(This section is sure to be ugly in the ASCII version of this document. For a pretty .dvi or .ps presentation of the underlying .tex file, go through my web site.)

Given an ** alphabet**
(of ** variables** , ** constants** , **n**-ary
** relation symbols** , ** functors** ,
** quantifiers** , and the familiar ** truth-functional
connectives** () one uses
standard ** formation rules** (e.g., if and are well-formed
formulas, then is a wff as well) to build ``atomic"
formulas, and then more complicated ``molecular" formulas. Sets of these
formulas (say ), given certain ** rules of inference** (e.g., modus
ponens: from and infer to ), can
lead to individual formulas (say ); such a situation is expressed
by meta-expressions like . First-order logic, like
all ** logical systems**, includes a semantic side which systematically
provides meaning for formulas involved. In first-order logic, formulas
are said to be true (or false) on an ** interpretation**, often written
as . (This is often
read, `` satisfies, or models,
.") For example, the formula might mean,
on the standard interpretation
for arithmetic, that for every natural number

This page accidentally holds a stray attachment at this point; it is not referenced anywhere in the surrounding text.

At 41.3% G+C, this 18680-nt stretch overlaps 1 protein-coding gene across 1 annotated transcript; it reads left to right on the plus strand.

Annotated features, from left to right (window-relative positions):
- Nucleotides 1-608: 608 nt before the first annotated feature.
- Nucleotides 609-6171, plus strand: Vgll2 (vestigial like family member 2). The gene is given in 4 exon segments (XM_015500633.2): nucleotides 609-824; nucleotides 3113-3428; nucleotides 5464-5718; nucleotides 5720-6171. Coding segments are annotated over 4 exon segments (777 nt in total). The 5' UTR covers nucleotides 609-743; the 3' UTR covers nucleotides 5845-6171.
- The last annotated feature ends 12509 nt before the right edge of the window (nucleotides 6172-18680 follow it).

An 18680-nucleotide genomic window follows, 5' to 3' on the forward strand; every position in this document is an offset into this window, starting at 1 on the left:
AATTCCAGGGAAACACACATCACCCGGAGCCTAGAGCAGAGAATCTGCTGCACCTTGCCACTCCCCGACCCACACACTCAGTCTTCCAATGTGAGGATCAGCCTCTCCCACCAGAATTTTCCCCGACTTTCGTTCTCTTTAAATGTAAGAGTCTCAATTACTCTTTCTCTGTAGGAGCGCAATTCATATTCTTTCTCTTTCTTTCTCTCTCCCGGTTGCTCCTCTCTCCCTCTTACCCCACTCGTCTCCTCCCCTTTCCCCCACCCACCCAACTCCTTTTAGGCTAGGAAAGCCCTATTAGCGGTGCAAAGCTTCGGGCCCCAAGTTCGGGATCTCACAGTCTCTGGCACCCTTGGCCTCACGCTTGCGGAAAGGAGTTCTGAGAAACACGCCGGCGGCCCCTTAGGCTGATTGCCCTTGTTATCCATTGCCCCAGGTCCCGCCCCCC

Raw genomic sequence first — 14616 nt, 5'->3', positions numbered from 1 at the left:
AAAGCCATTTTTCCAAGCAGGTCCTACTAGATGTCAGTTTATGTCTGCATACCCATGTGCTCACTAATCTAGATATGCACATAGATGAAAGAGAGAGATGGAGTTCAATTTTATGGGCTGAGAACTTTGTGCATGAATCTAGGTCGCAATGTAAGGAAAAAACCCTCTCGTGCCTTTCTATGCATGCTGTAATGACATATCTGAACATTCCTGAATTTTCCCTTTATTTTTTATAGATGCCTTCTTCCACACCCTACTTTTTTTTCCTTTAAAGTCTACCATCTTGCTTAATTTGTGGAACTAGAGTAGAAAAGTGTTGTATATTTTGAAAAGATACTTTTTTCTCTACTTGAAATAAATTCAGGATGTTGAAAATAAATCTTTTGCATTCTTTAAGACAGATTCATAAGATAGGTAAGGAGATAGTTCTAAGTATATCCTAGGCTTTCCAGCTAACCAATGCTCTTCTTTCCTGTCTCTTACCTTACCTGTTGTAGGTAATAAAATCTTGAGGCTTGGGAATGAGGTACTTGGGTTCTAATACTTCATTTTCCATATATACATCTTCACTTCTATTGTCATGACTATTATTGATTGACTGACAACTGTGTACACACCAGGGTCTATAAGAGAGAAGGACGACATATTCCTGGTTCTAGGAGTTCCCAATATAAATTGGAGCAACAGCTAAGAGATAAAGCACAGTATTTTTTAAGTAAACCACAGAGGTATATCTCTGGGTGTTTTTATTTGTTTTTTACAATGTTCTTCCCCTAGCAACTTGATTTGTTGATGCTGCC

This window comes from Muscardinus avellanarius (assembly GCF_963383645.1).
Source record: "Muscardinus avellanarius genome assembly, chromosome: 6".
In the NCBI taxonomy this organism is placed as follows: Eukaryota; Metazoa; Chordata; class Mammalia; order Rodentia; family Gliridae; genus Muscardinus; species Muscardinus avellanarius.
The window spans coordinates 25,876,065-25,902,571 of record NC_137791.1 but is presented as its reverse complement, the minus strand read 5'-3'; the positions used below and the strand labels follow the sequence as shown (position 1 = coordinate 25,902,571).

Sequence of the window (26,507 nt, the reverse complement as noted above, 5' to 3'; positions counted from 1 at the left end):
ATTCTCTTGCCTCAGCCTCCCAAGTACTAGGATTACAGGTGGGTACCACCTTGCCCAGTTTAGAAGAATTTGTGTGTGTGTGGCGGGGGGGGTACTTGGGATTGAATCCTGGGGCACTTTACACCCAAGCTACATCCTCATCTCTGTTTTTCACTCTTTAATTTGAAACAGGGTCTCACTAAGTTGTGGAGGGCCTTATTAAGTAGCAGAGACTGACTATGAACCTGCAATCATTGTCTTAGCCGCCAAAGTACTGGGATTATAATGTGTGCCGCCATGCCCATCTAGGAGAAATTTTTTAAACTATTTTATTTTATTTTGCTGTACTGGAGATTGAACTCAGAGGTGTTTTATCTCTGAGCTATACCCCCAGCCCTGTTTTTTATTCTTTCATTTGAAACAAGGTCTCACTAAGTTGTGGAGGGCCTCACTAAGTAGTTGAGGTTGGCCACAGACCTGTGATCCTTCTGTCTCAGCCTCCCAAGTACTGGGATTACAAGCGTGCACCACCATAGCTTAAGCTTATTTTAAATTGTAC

**n**, there is a natural number **m** such that **m > n**. In this case,
the domain of is ** N**, the natural numbers, and **G** is
the binary relation , i.e., **>** is
a set of ordered pairs where and **i** is
greater than **j**.

In order to concretize things a bit,
consider an expert system designed to play the role of a
guidance counselor in advising a high school student about which colleges
to apply to (I have such a system under development at Rensselaer). Suppose
that we want a rule in such a system which says ``If a student has
low SATs, and a low GPA, then none of the top twenty-five national universities
ought to be applied to by this student." Assume that we have
the following interpreted predicates: **Sx** iff **x** is a student,
for **x** has low SATs, for **x**
has a low GPA, **Tx** for **x** is a top twenty-five national university,
**Axy** for **x** ought to apply to **y**. Then the rule in question, in first-order
logic, becomes

Let's suppose, in addition, that Steve is a student denoted by the constant
**s** in the system, and that he, alas, has low SATs and a low GPA. Assume
also that **v** is a constant denoting Vanderbilt University (which happens
to be a top twenty-five national university according the U.S. News' annual
rankings). These facts are represented in the system
by

and

Let's label these three facts, in the order in which they were presented, (1), (2), and (3). Our expert system, based as it is on first-order logic, can verify

that is, it can deduce that Steve ought not to apply to Vanderbilt.

Tue Apr 2 13:34:44 EST 1996